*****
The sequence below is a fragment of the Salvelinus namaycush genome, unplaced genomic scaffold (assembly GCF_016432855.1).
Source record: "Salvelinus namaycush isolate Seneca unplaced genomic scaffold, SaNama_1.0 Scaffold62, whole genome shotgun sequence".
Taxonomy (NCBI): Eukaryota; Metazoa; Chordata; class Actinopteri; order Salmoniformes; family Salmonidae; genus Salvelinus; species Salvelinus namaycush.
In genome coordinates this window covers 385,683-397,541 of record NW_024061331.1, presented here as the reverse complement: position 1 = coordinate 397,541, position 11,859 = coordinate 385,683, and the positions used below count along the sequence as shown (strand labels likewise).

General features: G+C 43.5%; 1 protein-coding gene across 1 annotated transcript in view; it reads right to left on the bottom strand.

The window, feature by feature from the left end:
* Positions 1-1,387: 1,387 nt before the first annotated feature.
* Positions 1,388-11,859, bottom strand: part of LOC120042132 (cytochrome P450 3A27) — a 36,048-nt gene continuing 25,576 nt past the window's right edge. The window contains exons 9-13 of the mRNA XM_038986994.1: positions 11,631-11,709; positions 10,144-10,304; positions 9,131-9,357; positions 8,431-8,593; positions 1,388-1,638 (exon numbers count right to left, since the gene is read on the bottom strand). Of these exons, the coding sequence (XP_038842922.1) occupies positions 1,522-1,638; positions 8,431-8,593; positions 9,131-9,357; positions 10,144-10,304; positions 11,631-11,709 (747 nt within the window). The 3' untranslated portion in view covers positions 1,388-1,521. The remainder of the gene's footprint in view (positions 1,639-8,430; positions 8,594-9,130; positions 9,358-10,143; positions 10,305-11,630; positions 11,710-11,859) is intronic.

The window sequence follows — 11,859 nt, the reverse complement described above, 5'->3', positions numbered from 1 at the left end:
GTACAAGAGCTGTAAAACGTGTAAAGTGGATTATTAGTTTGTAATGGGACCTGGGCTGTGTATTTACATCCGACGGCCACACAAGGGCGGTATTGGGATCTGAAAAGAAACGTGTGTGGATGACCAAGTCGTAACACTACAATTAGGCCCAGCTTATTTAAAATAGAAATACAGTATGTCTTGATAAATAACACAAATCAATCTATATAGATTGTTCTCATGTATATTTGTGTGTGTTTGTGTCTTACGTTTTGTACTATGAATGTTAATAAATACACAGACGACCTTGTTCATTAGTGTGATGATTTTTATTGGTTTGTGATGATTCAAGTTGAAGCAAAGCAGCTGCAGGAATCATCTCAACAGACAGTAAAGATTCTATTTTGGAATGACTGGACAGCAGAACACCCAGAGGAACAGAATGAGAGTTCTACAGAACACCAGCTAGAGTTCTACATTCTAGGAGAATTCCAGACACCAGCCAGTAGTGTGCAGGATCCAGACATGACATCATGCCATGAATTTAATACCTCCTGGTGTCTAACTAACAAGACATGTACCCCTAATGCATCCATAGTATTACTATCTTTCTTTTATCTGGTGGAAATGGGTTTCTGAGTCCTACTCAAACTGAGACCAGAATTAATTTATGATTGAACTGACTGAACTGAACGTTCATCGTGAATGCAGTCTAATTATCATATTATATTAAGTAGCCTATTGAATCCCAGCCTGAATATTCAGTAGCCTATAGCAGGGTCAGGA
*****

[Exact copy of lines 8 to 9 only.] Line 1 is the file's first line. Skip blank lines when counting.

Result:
* Positions 1,388-11,859, bottom strand: part of LOC120042132 (cytochrome P450 3A27) — a 36,048-nt gene continuing 25,576 nt past the window's right edge. The window contains exons 9-13 of the mRNA XM_038986994.1: positions 11,631-11,709; positions 10,144-10,304; positions 9,131-9,357; positions 8,431-8,593; positions 1,388-1,638 (exon numbers count right to left, since the gene is read on the bottom strand). Of these exons, the coding sequence (XP_038842922.1) occupies positions 1,522-1,638; positions 8,431-8,593; positions 9,131-9,357; positions 10,144-10,304; positions 11,631-11,709 (747 nt within the window). The 3' untranslated portion in view covers positions 1,388-1,521. The remainder of the gene's footprint in view (positions 1,639-8,430; positions 8,594-9,130; positions 9,358-10,143; positions 10,305-11,630; positions 11,710-11,859) is intronic.

The window sequence follows — 11,859 nt, the reverse complement described above, 5'->3', positions numbered from 1 at the left end: